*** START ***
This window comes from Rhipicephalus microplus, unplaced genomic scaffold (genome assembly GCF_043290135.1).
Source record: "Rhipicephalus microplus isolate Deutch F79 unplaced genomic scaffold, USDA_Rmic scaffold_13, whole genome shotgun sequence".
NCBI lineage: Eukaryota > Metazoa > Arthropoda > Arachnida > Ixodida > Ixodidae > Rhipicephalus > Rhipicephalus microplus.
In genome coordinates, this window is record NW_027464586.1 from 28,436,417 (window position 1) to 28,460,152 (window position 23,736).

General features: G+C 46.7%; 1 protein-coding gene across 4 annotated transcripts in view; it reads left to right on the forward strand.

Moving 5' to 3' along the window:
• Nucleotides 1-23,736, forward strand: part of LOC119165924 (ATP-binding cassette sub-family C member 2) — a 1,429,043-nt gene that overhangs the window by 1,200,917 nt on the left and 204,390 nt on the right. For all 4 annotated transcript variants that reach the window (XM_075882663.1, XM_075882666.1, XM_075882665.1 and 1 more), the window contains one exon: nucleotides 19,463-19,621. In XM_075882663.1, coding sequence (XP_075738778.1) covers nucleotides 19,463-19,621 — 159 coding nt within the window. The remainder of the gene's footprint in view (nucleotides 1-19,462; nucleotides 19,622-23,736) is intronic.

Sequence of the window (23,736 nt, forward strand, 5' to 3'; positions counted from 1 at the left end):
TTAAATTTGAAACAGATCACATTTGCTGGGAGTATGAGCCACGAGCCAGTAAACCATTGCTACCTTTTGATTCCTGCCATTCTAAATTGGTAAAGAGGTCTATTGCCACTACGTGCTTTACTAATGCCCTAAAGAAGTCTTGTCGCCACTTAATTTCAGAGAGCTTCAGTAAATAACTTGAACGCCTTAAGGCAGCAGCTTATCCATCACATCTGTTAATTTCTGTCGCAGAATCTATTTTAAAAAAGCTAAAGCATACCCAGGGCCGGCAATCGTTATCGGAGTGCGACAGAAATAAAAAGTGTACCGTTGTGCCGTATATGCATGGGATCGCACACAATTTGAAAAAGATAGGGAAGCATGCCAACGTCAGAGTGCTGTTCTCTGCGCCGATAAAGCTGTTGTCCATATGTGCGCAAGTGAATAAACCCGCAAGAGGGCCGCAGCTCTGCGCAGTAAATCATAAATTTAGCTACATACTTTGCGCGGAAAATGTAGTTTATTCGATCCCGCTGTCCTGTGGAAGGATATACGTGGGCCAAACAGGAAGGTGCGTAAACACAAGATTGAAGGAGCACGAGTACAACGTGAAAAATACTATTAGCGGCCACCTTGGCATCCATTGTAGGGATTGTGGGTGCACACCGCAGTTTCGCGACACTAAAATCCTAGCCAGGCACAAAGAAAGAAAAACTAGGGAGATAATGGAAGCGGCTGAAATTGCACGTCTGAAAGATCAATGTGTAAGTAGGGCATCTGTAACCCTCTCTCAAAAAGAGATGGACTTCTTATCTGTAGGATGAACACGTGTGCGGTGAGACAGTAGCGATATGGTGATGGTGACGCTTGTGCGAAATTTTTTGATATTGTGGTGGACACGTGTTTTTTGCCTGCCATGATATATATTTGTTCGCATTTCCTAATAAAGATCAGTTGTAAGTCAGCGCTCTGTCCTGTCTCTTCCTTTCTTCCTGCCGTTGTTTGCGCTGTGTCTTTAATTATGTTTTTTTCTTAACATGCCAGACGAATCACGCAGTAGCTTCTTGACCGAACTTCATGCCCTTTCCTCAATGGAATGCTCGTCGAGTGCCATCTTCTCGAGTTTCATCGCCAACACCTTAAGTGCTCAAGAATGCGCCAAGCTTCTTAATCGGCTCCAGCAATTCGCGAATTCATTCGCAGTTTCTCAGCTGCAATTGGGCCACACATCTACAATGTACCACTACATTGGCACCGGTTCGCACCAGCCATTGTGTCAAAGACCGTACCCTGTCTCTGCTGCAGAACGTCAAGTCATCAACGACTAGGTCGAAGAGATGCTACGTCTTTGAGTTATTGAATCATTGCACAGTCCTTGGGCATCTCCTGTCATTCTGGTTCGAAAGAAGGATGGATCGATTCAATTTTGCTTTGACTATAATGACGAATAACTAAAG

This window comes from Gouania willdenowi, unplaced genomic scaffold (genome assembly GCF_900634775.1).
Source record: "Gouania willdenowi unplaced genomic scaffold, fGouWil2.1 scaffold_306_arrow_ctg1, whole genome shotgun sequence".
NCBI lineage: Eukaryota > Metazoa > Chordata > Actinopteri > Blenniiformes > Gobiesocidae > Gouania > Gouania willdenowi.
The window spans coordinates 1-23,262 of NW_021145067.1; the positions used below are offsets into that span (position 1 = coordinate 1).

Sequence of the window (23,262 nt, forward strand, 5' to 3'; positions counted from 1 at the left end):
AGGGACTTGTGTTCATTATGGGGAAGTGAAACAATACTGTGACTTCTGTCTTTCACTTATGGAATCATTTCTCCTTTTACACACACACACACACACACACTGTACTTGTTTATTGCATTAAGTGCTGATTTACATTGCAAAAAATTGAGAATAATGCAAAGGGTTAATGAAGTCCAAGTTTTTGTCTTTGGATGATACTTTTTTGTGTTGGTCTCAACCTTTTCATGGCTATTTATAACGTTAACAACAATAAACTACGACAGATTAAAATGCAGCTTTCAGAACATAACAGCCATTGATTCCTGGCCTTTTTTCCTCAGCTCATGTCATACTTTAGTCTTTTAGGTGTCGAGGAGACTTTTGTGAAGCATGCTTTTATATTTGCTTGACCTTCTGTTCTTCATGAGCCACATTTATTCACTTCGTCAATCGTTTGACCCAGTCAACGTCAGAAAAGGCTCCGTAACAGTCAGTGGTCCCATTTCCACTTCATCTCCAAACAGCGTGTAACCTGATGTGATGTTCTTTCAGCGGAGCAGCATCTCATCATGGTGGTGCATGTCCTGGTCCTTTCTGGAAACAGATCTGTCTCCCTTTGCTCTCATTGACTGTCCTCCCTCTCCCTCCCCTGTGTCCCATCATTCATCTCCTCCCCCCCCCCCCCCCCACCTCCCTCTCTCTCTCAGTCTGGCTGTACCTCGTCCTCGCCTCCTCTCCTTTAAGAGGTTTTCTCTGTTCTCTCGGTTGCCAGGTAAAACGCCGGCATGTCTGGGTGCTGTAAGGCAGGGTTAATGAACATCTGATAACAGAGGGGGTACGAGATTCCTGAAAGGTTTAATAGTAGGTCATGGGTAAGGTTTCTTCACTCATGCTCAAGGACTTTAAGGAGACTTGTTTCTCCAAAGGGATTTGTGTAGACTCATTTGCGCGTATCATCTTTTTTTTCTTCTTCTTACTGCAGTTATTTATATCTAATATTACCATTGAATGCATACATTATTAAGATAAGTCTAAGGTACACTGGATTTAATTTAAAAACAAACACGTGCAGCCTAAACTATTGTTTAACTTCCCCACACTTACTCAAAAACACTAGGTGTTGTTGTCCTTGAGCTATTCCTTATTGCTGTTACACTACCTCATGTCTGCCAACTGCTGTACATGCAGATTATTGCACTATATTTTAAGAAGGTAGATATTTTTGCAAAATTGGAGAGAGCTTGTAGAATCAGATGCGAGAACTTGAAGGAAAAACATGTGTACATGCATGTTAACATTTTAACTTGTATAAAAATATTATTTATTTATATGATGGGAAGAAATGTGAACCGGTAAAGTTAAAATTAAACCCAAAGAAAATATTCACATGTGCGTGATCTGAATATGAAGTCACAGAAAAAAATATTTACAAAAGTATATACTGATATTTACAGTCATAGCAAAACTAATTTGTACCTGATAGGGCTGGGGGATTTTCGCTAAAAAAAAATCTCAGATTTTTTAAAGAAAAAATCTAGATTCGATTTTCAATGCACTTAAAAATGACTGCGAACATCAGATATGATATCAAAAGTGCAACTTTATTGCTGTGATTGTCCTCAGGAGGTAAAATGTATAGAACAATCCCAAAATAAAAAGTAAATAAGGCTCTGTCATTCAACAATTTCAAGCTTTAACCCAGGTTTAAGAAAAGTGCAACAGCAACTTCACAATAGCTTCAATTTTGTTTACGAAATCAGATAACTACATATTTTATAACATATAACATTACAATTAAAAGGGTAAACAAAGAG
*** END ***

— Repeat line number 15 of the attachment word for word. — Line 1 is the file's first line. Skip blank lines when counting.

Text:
AGGGACTTGTGTTCATTATGGGGAAGTGAAACAATACTGTGACTTCTGTCTTTCACTTATGGAATCATTTCTCCTTTTACACACACACACACACACACACTGTACTTGTTTATTGCATTAAGTGCTGATTTACATTGCAAAAAATTGAGAATAATGCAAAGGGTTAATGAAGTCCAAGTTTTTGTCTTTGGATGATACTTTTTTGTGTTGGTCTCAACCTTTTCATGGCTATTTATAACGTTAACAACAATAAACTACGACAGATTAAAATGCAGCTTTCAGAACATAACAGCCATTGATTCCTGGCCTTTTTTCCTCAGCTCATGTCATACTTTAGTCTTTTAGGTGTCGAGGAGACTTTTGTGAAGCATGCTTTTATATTTGCTTGACCTTCTGTTCTTCATGAGCCACATTTATTCACTTCGTCAATCGTTTGACCCAGTCAACGTCAGAAAAGGCTCCGTAACAGTCAGTGGTCCCATTTCCACTTCATCTCCAAACAGCGTGTAACCTGATGTGATGTTCTTTCAGCGGAGCAGCATCTCATCATGGTGGTGCATGTCCTGGTCCTTTCTGGAAACAGATCTGTCTCCCTTTGCTCTCATTGACTGTCCTCCCTCTCCCTCCCCTGTGTCCCATCATTCATCTCCTCCCCCCCCCCCCCCCCACCTCCCTCTCTCTCTCAGTCTGGCTGTACCTCGTCCTCGCCTCCTCTCCTTTAAGAGGTTTTCTCTGTTCTCTCGGTTGCCAGGTAAAACGCCGGCATGTCTGGGTGCTGTAAGGCAGGGTTAATGAACATCTGATAACAGAGGGGGTACGAGATTCCTGAAAGGTTTAATAGTAGGTCATGGGTAAGGTTTCTTCACTCATGCTCAAGGACTTTAAGGAGACTTGTTTCTCCAAAGGGATTTGTGTAGACTCATTTGCGCGTATCATCTTTTTTTTCTTCTTCTTACTGCAGTTATTTATATCTAATATTACCATTGAATGCATACATTATTAAGATAAGTCTAAGGTACACTGGATTTAATTTAAAAACAAACACGTGCAGCCTAAACTATTGTTTAACTTCCCCACACTTACTCAAAAACACTAGGTGTTGTTGTCCTTGAGCTATTCCTTATTGCTGTTACACTACCTCATGTCTGCCAACTGCTGTACATGCAGATTATTGCACTATATTTTAAGAAGGTAGATATTTTTGCAAAATTGGAGAGAGCTTGTAGAATCAGATGCGAGAACTTGAAGGAAAAACATGTGTACATGCATGTTAACATTTTAACTTGTATAAAAATATTATTTATTTATATGATGGGAAGAAATGTGAACCGGTAAAGTTAAAATTAAACCCAAAGAAAATATTCACATGTGCGTGATCTGAATATGAAGTCACAGAAAAAAATATTTACAAAAGTATATACTGATATTTACAGTCATAGCAAAACTAATTTGTACCTGATAGGGCTGGGGGATTTTCGCTAAAAAAAAATCTCAGATTTTTTAAAGAAAAAATCTAGATTCGATTTTCAATGCACTTAAAAATGACTGCGAACATCAGATATGATATCAAAAGTGCAACTTTATTGCTGTGATTGTCCTCAGGAGGTAAAATGTATAGAACAATCCCAAAATAAAAAGTAAATAAGGCTCTGTCATTCAACAATTTCAAGCTTTAACCCAGGTTTAAGAAAAGTGCAACAGCAACTTCACAATAGCTTCAATTTTGTTTACGAAATCAGATAACTACATATTTTATAACATATAACATTACAATTAAAAGGGTAAACAAAGAG